This week, several national news organizations ran a story on a new CDC study which showed rural Americans were more likely to die from the top 5 causes of death than their urban counterparts. Per the study, “the five leading causes of death in the United States during 1999–2014 were heart disease, cancer, unintentional injury, chronic lower respiratory disease, and stroke”. While the report results shocked, the data upon which the conclusion is based is deeply flawed, containing a statistical error–an error which my investigation found to be contained in other far more critical HHS reports provided by mandate to the President and Congress.
In short, the error result is a significant over-inflation of the mortality burden of heart disease in America while under-reporting the impact of venous thromboembolism. To understand the life-and-death implications of how one tiny error can cascade throughout the health system without question, first let’s clearly define what we mean by these two medical terms, both in lay terms and in statistical analysis.
What is considered heart disease?
When you hear the term ‘heart disease’, what do you think of? Heart attack and cardiac arrest, right? That’s also what our health agencies educate the public. From the NIH’s National Heart, Lung, and Blood Institute:
“Coronary heart disease—often simply called heart disease—is the main form of heart disease. It is a disorder of the blood vessels of the heart that can lead to heart attack. A heart attack happens when an artery becomes blocked, preventing oxygen and nutrients from getting to the heart. Heart disease is one of several cardiovascular diseases, which are diseases of the heart and blood vessel system. Other cardiovascular diseases include stroke, high blood pressure, angina (chest pain), and rheumatic heart disease.”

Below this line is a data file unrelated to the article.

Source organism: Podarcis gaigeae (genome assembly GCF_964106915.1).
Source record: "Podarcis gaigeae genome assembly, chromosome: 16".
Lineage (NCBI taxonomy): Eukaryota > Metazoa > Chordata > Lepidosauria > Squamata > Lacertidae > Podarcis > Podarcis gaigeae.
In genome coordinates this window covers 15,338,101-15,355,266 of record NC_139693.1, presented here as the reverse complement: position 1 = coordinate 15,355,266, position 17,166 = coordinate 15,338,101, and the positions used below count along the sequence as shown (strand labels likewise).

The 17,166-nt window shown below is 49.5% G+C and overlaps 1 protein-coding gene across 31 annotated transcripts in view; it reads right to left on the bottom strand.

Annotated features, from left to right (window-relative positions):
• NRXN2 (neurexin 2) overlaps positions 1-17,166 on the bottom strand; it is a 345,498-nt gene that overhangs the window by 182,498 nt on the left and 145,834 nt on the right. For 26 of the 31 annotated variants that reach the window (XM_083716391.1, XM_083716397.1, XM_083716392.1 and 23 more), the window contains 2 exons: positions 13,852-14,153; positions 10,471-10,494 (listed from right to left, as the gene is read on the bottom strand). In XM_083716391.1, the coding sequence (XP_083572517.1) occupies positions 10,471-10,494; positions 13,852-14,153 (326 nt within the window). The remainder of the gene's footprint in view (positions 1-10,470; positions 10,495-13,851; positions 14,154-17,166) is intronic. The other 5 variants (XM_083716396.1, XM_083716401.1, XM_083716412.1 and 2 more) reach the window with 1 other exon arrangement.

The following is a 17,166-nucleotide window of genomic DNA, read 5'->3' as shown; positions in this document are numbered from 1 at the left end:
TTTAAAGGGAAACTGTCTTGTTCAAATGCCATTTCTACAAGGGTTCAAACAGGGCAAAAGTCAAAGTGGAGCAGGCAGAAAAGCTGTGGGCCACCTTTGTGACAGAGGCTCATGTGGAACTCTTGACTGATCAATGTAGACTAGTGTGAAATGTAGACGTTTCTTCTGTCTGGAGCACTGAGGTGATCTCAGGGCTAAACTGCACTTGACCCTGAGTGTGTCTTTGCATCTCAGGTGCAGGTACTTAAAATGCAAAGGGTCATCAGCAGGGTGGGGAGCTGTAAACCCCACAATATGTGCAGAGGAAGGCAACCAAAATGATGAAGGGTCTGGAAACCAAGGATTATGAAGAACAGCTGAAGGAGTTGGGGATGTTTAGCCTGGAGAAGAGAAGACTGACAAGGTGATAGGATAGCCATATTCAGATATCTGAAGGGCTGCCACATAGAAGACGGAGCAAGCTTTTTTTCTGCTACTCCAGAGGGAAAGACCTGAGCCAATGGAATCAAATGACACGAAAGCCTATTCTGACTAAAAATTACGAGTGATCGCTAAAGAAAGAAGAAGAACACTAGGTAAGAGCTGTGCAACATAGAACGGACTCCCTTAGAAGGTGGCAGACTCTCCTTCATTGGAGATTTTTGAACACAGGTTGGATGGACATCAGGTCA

Clinical researchers define heart disease more precisely using the International Classification of Diseases, Tenth Revision (ICD-10), a system used by healthcare providers to code all diagnoses and procedures. All Health Insurance Portability and Accountability Act-covered entities are mandated by the U.S Department of Health and Human Services to use this classification system. It’s primary application is for billing and reimbursement purposes, but the data collected also provides epidemiological researchers a way to look for the incidence and distribution of specific medical conditions. Here’s how the CDC researchers in the referenced study used ICD-10 codes to define ‘heart disease’:
Heart disease here is defined as ICD-10 codes: I00-I09, I11, I13, and I20–I51.
The problem with this definition is that these ICD-10 codes capture far more than merely heart attack and cardiac arrest. For example, this range includes code I26, the code for pulmonary embolism.